crazy jane

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  1. whom he quotes
  2. 1:07 was our Olympia in Hoffman and was amazing (her acting and mannerism as well as her voice)
  3. Singing melodies (or harmonies, if you can) is one of the best things you can do--especially if you read the musical line at the same time. I have fond memories of my daughter, then seven, wandering around the garden singing the horn part from the slow movement of Brahms' Horn Trio, which her violinist dad was involved in preparing at the time. I knew at that moment she was a musician. Hey, maybe start a GoFundMe? I'd contribute.
  4. Funny, because my teacher thought every violist should learn guitar! She did, and she thought it improved strength and extension in the left hand while also imparting a sense of chord structures and harmonic patterns. My most basic advice to you is to avoid forums like this. You will hear much conflicting advice and much uninformed advice--very difficult to sift through. The same can be said for Youtube lessons. Your time will be much better spent listening to music you like played by musicians you admire. A live teacher who can observe you holistically over an expanse of time will be much more rewarding for you, not only in your playing but also in the pleasure and sense of achievement you will experience from personal instruction. It's TOTALLY worth the sacrifice of other non-essentials we all spend $$$ on. And even if it's just a college student (they usually charge much less), there is so much you can learn more quickly and efficiently.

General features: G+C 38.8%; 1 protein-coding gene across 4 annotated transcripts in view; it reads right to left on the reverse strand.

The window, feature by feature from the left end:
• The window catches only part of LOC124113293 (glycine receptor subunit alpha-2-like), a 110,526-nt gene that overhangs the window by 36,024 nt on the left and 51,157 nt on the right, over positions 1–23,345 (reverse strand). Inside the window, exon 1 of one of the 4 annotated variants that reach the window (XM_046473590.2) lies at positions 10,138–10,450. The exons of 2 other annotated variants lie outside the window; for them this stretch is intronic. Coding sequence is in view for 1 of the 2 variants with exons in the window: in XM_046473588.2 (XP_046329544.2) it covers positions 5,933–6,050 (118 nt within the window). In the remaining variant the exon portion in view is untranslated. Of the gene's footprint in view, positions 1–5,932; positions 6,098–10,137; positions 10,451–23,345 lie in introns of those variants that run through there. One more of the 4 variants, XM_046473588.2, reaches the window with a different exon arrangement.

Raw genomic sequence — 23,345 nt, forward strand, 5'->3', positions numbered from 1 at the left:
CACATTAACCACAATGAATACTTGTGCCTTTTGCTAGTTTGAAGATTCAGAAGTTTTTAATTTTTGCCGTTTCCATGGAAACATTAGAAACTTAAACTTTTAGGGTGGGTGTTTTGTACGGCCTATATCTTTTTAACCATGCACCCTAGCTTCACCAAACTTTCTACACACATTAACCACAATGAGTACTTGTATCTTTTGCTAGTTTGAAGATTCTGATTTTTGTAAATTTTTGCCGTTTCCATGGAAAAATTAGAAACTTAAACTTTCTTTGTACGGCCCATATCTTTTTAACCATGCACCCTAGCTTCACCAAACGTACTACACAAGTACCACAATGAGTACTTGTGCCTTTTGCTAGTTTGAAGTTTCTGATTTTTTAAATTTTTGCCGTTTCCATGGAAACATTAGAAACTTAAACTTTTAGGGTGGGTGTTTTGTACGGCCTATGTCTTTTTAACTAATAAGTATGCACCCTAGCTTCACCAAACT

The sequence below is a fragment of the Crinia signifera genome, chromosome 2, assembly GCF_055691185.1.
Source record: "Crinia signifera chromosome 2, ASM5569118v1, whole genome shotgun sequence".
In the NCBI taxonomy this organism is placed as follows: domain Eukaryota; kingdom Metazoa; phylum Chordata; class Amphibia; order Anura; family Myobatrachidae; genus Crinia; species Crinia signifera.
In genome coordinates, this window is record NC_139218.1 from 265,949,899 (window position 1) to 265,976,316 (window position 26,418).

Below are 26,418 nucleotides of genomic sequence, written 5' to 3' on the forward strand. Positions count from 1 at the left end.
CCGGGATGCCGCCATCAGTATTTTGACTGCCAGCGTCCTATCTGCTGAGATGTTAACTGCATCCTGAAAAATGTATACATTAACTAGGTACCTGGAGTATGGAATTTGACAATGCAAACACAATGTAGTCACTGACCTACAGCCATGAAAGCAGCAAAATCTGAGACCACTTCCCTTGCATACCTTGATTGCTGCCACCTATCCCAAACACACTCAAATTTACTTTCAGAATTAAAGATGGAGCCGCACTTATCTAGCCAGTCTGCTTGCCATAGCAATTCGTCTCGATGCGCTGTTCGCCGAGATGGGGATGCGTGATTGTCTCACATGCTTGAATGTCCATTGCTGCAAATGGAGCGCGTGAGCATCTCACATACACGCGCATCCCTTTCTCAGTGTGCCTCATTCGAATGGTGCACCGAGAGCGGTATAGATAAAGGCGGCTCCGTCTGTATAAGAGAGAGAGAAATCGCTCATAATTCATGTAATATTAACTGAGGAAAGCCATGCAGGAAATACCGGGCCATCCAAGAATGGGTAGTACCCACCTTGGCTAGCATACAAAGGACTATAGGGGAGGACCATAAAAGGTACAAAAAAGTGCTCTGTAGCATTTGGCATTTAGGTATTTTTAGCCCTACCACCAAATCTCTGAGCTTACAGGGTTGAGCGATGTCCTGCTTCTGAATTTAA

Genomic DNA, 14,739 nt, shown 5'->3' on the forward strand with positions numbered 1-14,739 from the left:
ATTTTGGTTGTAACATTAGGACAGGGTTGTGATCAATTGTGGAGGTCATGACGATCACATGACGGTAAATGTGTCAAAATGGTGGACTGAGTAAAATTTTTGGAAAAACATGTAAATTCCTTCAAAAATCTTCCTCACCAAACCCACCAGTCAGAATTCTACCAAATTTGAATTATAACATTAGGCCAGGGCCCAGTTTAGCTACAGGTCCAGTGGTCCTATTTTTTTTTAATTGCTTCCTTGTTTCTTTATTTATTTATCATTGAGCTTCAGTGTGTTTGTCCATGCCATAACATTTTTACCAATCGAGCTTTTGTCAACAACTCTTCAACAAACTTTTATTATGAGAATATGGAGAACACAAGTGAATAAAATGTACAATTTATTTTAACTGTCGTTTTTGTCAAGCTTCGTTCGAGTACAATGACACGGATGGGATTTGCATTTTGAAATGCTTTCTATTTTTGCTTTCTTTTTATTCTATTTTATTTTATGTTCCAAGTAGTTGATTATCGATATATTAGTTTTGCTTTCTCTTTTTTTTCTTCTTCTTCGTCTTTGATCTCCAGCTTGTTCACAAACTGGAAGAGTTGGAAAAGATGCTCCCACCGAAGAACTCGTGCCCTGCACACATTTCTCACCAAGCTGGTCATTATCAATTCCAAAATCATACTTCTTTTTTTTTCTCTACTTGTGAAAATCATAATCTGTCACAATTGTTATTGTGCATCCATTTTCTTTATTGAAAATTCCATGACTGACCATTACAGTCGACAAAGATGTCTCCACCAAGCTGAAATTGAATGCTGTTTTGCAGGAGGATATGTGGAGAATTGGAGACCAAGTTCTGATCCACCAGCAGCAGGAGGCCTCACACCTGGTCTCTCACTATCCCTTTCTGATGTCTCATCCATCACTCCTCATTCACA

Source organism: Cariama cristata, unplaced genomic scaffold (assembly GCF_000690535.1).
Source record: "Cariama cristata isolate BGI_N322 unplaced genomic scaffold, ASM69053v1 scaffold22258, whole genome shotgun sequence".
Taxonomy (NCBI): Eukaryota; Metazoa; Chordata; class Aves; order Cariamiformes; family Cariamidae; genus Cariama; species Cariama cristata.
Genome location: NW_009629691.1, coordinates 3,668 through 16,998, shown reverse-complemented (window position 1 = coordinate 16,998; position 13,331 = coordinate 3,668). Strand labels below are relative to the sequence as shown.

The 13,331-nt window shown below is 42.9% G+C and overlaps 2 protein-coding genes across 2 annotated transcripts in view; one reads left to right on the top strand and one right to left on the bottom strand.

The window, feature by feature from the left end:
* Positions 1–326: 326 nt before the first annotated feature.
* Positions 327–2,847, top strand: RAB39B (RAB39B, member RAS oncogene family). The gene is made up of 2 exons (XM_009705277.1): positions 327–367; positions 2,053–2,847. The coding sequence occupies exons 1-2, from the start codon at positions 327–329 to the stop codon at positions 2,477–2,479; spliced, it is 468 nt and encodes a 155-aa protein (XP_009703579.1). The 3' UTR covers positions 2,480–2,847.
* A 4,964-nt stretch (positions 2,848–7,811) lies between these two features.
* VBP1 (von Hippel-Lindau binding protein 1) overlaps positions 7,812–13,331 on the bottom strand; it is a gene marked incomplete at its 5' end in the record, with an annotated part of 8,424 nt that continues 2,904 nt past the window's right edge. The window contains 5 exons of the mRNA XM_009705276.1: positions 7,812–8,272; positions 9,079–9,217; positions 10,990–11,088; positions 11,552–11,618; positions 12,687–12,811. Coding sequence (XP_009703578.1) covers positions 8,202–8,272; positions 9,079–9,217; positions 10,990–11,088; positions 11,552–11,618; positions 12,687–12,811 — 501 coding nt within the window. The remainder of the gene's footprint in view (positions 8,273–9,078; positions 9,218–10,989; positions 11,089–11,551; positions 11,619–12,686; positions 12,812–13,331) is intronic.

5. A very interesting history:
  6. but this made me feel a lot better
  7. Yesterday morning I listened to "Hello in There" and wept--I knew every word, though I hadn't heard it for so many years. I hate graveyards and old pawn shopsFor they always bring me tearsI can't forgive the way they rob meOf my childhood souvenirs (Add "Souvenirs" to the list)
  8. If you're going to have "The Devil's Violinist," you'd better include "God's Fiddler"
  9. The only definition of a "correct" left hand position I know of is one that allows the greatest relaxation of the hand (no gripping) and affords the player maximum extension (on violin, fingered octaves and tenths). One of the finest and *most relaxed* players with whom I've played chamber music (a former concertmaster of Juilliard and a floor demonstrator for Morel) played with what I call a hitchhiker's thumb: violin neck resting upon the crook of the hand rather than being supported by the thumb, as below. Rather different than Menuhin, I would say, but it certainly works for Perlman and ASM--and look at the freedom of that hand.
  10. Sometimes remarkably beautiful.
  11. This one's for PhilipKT